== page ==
US consumer spending jumps 0.9% in March

US consumer spending jumps 0.9% in March

US consumer spending jumps 0.9% in March

USA consumer spending surged 0.9% in March, the biggest gainer in about 10 years, as inflation pressures remain non-existent. Data released by the Commerce Department on Monday reveals that the consumer spending was most impacted by increased buying in motor vehicles. Consumer spending accounts for over 70% of economic activity.

Fed officials are scheduled to meet on Tuesday and Wednesday to assess the economy and deliberate on the future course of monetary policy. Markets, however, expect no change in the rate hikes after the March meeting when Fed officially confirmed a halt in policy tightening measures.

Biggest monthly gain since August 2009...

The economy-at-large grew at a 3.2 percent annual rate in the first quarter of 2019, cheered on by the Trump administration. This so-called real consumer spending was unchanged in February. The overall economy grew at a 3.2 percent rate last quarter. Longer term projections point to the core gauge firming this year, to a 2 percent pace in the fourth quarter, the same as the median estimate by Fed policy makers in March. Spending on goods fell 0.5 percent in February.

The 1.5 percent year-over-year increase in consumer prices was up from a 1.3 percent 12-month gain in February but still well below the Fed's target.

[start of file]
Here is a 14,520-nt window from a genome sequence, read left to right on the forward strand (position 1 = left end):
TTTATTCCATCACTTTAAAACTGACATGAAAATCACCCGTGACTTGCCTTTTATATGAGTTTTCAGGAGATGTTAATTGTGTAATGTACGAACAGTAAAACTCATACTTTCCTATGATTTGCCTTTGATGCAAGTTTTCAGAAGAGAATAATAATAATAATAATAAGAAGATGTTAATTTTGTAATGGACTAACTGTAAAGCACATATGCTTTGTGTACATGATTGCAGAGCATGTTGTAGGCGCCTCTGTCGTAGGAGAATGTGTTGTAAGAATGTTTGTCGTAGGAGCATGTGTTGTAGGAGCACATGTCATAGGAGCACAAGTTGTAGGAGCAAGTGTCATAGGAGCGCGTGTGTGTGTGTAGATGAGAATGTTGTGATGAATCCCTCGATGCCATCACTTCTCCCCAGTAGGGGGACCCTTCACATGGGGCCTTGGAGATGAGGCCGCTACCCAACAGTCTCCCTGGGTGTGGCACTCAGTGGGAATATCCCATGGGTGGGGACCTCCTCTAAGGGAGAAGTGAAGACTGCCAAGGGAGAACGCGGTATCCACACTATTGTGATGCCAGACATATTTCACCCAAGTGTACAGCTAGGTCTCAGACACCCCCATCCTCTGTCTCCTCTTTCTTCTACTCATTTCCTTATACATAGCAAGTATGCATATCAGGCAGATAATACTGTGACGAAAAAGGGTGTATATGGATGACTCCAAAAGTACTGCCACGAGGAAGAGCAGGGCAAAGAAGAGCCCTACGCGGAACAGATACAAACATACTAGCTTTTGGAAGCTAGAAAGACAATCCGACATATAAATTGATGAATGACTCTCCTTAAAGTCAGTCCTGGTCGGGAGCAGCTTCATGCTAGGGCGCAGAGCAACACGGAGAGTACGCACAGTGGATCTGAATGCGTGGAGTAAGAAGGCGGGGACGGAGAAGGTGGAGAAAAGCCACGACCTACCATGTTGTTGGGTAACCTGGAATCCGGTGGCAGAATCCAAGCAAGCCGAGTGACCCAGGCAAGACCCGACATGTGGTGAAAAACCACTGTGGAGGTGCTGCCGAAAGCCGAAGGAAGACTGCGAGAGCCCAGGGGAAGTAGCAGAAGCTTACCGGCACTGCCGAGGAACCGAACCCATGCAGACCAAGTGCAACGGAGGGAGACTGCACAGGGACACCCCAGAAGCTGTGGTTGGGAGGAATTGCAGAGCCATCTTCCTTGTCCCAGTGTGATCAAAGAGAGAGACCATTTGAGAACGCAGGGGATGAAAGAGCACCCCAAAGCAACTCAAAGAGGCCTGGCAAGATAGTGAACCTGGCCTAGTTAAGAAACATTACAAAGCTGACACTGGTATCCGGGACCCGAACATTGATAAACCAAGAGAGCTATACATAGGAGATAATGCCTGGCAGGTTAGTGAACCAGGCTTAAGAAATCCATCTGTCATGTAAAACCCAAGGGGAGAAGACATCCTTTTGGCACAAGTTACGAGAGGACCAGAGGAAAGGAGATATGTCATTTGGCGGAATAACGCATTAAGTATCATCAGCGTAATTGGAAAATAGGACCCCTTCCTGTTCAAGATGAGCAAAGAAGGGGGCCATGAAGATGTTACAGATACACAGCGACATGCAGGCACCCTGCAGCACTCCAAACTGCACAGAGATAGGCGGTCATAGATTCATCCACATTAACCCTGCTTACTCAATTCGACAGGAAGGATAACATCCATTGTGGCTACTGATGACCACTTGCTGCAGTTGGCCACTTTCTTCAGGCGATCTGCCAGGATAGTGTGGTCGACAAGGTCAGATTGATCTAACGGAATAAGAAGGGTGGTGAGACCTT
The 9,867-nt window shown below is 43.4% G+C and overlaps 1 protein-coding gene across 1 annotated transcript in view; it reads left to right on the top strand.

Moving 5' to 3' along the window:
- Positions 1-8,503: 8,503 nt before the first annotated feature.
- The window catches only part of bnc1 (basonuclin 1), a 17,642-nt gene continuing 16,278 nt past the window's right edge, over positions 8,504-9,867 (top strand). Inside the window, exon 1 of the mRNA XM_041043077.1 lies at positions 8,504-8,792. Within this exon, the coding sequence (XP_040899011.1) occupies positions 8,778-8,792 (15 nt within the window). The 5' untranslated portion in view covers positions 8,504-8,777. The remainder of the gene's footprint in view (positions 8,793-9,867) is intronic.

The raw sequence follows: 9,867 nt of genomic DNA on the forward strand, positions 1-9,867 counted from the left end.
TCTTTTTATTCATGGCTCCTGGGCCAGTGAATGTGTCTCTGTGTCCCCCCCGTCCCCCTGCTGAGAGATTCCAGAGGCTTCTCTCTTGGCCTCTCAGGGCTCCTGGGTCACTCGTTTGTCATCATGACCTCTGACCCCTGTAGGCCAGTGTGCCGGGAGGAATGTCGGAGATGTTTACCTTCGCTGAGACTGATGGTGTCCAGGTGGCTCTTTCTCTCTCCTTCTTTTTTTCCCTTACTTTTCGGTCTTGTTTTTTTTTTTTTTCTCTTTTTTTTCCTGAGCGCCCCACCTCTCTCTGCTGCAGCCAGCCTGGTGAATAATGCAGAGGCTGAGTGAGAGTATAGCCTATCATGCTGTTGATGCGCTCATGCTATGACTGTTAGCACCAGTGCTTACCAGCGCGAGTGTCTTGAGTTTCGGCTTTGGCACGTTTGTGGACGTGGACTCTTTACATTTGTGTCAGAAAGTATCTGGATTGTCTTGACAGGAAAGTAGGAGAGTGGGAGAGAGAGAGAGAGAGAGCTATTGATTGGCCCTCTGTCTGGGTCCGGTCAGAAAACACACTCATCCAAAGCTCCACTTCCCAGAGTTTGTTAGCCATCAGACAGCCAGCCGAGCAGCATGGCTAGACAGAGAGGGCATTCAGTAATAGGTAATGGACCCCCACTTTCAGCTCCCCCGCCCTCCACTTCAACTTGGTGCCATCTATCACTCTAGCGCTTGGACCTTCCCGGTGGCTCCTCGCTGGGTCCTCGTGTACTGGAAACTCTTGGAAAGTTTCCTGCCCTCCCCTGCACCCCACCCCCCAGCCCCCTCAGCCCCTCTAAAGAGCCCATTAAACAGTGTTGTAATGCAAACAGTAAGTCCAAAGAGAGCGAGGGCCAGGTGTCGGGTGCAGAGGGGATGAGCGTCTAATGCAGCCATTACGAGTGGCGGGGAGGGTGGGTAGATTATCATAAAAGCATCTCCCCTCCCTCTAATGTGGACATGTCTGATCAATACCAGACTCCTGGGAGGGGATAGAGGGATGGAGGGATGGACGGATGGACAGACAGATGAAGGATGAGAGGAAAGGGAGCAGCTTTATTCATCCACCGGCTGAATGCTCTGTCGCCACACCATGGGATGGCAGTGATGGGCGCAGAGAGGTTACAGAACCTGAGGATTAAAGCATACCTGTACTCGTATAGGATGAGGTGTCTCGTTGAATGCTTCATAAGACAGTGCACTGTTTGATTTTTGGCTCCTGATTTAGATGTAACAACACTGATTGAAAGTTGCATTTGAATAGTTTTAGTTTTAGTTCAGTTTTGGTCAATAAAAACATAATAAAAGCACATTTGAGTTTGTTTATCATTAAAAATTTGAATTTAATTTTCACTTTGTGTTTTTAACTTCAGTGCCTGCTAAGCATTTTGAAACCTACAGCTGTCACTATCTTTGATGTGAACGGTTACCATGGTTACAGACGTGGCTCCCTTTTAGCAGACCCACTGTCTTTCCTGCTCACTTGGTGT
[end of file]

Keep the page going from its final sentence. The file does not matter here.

Personal incomes also rose last month by $11.2 billion, a 0.1% increase from last month.

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The below-forecast price data Monday showed inflation still below the Fed's 2 percent goal despite low unemployment and what most economists see as above-average growth.

The core PCE index is the Fed's preferred inflation measure.

"These below-target rates of inflation will likely be acknowledged by the Fed at this week's meeting, but we still think it unlikely that the Fed would be prompted into rate cuts by weak inflation readings alone", said Jesse Edgerton, an economist at JPMorgan in NY.

At the same time, incomes rose a modest 0.1 percent in March, well below expectations, with disposable incomes flat, driving down the savings rate. Incomes have been nearly flat since surging last December.

"The labor market indicators improved, capital spending plans held steady, and the outlook for expansion and real sales gained ground as did reports of rising earnings", reported the National Federation of Independent Business (NFIB), which creates the optimism index based on surveys of its members (pdf). Wages rose 0.4 percent in March after advancing 0.3 percent in the prior month.

Americans reached deeper into their pockets in March, spending almost $1.2 trillion on consumer goods and services.

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